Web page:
How Can Lipids Improve Small-Molecule Drugs?
There are several barriers for drug molecules to overcome in the developmental phase to be able to move into clinical trials – economical, biological, and chemical. Biological barriers which include epithelium, endothelium, and elimination, all act against a drug by restricting its access to the target action site.
Several strategies have been used to address these barriers and aid the drug’s journey to its target. As previously mentioned, lipid nanoparticles are commonly used to deliver therapeutics. They act to protect their load from biological barriers and deliver it to the interior of a cell. Another strategy involves conjugation of the active drug with a non-toxic, non-active promoiety to create a prodrug. The non-toxic, non-active pro-moiety is cleaved from the active drug once it reaches its target and is then rapidly excreted.
Non-active, non-toxic moieties conjugated with small-molecule active drugs are typically chosen from well-known biocompatible compounds – lipids, peptides, or amphipathic polymers. Lipids are naturally abundant and commercially available, non-toxic, biocompatible, and biodegradable which make them strong candidates for small molecule lipidic prodrugs (SLPs). In addition to these characteristics, many SLPs can self-assemble into stable nanostructures.
What Lipids are Being Used as Pro-Moieties in Lipid Prodrugs?
Currently, there are at least four types of lipids being investigated as pro-moieties in SLPs – fatty acids, glycerides, steroids, and phospholipids (Huang, et al, 2022).
Fatty Acids (FAs)
The free carboxylic acid of a FA makes it easy for these lipids to conjugate with free hydroxyl or amine functional groups of other molecules. These fatty acids are similar, and in some cases identical, to lipids in biological lipid membranes. So, these FAs can interact with lipid membranes and therefore improve a drug’s ability to penetrate the membrane and be taken into a cell. The long hydrocarbon chain is another key characteristic of FAs. The hydrocarbon chain facilitates the self-assembly process and aids the formation of nanoparticles.
Triglycerides get a bad rep because in high levels they can be detrimental to human health. Well, the same triglycerides that are bad for your health in high levels, can also be used to deliver small molecule drugs and treat diseases. The backbone of a glyceride is glycerol, a three-carbon chain with one free hydroxyl group on each carbon. A triglyceride is formed when a FA is conjugated to each of the free hydroxyl groups of a glycerol molecule. The same reason that makes a triglyceride an excellent energy storage molecule also makes it a great SLP option. Unlike the short, one-step metabolism pathway of many small molecules, the metabolic pathway of triglyceride molecules is rather lengthy. Ultimately a triglyceride is fully metabolized to a monoglyceride and then re-acylated and recirculated as lymph lipoproteins. Triglyceride mimicking prodrugs are advantageous due to their association with the lymphatic transport pathway.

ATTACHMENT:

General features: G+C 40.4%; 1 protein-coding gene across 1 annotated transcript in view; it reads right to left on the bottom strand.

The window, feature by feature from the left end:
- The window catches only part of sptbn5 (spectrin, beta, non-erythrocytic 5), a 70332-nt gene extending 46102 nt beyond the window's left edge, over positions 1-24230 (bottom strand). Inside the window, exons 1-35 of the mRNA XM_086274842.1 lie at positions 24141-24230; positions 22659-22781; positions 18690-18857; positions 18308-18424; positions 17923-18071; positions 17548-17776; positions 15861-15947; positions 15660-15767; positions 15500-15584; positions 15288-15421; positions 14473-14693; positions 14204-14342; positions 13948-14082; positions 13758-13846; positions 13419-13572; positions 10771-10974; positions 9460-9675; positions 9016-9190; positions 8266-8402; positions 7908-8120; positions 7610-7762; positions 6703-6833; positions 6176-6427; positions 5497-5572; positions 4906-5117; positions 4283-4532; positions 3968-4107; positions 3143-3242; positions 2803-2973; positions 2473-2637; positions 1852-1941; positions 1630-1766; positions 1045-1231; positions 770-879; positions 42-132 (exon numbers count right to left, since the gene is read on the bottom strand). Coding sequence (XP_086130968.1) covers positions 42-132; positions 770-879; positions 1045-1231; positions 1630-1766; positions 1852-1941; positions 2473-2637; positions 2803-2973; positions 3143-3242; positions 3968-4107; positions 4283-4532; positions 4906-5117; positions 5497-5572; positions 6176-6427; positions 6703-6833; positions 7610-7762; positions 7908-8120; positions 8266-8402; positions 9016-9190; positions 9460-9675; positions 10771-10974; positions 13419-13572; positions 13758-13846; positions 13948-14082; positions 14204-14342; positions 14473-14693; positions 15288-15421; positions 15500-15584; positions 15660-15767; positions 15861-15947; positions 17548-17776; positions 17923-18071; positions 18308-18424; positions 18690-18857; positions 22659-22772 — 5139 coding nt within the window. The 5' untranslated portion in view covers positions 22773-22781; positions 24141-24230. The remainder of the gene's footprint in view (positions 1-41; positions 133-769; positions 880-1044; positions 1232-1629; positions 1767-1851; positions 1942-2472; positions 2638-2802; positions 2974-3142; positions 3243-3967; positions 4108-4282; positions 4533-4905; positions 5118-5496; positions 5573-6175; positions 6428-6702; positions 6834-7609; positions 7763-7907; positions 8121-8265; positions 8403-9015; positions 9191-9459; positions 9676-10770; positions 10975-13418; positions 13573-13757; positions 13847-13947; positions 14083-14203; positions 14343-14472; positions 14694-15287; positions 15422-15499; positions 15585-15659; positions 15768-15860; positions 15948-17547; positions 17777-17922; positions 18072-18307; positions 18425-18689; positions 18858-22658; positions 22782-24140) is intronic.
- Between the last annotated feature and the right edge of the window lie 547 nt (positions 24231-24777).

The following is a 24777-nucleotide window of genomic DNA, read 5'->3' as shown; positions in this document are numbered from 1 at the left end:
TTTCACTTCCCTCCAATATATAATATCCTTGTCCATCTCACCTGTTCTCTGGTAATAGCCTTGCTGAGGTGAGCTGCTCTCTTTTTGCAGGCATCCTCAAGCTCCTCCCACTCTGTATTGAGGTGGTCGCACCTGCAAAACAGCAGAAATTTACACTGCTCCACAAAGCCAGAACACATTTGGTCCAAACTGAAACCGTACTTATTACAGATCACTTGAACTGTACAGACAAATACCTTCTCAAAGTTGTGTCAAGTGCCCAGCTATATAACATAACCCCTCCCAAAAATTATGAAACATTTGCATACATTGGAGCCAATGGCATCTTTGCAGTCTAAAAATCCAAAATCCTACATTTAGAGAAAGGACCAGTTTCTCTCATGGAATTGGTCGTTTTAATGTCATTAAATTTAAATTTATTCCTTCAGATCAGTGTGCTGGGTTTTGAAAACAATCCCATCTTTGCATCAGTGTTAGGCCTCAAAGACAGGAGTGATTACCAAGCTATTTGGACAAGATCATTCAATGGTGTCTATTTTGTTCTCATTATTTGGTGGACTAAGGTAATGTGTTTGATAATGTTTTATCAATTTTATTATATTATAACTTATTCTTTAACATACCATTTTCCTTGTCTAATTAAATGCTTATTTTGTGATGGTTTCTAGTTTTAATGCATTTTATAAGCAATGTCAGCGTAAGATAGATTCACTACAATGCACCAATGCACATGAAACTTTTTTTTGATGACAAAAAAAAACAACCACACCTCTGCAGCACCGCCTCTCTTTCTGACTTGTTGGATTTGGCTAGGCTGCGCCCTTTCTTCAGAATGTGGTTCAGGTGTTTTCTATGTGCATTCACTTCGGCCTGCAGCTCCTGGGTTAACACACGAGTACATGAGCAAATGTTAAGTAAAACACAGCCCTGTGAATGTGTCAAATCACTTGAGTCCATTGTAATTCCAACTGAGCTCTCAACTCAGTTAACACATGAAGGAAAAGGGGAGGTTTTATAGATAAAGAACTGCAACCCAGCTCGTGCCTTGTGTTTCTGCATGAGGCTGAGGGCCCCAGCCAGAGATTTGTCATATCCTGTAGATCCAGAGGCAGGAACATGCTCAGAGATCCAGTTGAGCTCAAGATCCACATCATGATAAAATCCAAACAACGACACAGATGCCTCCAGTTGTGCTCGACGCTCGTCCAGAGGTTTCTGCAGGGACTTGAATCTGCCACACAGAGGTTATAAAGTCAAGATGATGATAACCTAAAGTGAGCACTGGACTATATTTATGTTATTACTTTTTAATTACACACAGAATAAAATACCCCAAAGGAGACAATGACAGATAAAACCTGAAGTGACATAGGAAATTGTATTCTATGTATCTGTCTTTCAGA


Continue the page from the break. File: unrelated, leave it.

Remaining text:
Bile acids as enhancers of drug pharmacokinetics is a promising lipidic prodrug strategy. Bile acids have a particular set of characteristics that make them an ideal candidate for SLPs. Bile acids are amphipathic detergent molecules which make them especially useful for drug solubilization and cell membrane permeation. A small molecule drug suffering from low aqueous solubility and low membrane permeability might be a perfect candidate for a bile acid SLP. Typically found in the liver and small intestine, bile acids are capable of withstanding the environment of the gastrointestinal system and mediating the transportation and absorption of conjugated molecules via bile acid transporters (Pavlovic, et al., 2018).
Phospholipids are commonly used in lipid nanoparticles and liposomes due to their ability to interact with the outer surfaces of cell membranes, among other desirable characteristics. Phosphatidylcholine (PC) is a major component of cell membranes and a great candidate for phospholipid-drug conjugates (PCDs). Drugs can be linked to phospholipids via the phosphate group or glycerol backbone. Using PCDs in liposomes showed increased drug loading efficiency, targeting ability, and stability compared to traditional liposomes (Yu, et al., 2020).
If you want more information about each of these lipidic prodrug strategies and specific examples of each, click here. Avanti continues to provide the highest quality, most innovative lipid products for your research. Take a look at our bile acid products and PC derivatives if you’re interested in enhancing your small molecule drug profile!